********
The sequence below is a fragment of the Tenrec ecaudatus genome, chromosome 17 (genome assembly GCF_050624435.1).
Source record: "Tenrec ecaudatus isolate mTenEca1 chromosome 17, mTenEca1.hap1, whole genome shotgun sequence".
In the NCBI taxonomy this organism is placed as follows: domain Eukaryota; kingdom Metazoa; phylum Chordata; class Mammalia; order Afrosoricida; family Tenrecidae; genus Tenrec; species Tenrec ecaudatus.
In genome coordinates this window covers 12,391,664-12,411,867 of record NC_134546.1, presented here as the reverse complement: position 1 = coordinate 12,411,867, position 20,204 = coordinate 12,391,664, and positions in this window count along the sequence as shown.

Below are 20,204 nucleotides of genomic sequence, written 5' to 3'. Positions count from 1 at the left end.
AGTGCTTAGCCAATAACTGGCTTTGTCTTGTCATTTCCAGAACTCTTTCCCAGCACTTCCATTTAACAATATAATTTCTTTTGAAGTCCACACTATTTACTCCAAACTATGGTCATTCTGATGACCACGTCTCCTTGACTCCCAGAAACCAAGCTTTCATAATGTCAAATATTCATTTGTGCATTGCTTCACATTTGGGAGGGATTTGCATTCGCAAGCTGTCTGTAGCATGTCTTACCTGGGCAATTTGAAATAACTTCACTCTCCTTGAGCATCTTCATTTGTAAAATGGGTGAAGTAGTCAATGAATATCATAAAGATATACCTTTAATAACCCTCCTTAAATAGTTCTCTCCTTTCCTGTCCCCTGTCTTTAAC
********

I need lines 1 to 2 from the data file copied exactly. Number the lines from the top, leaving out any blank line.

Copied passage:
The sequence below is a fragment of the Tenrec ecaudatus genome, chromosome 17 (genome assembly GCF_050624435.1).
Source record: "Tenrec ecaudatus isolate mTenEca1 chromosome 17, mTenEca1.hap1, whole genome shotgun sequence".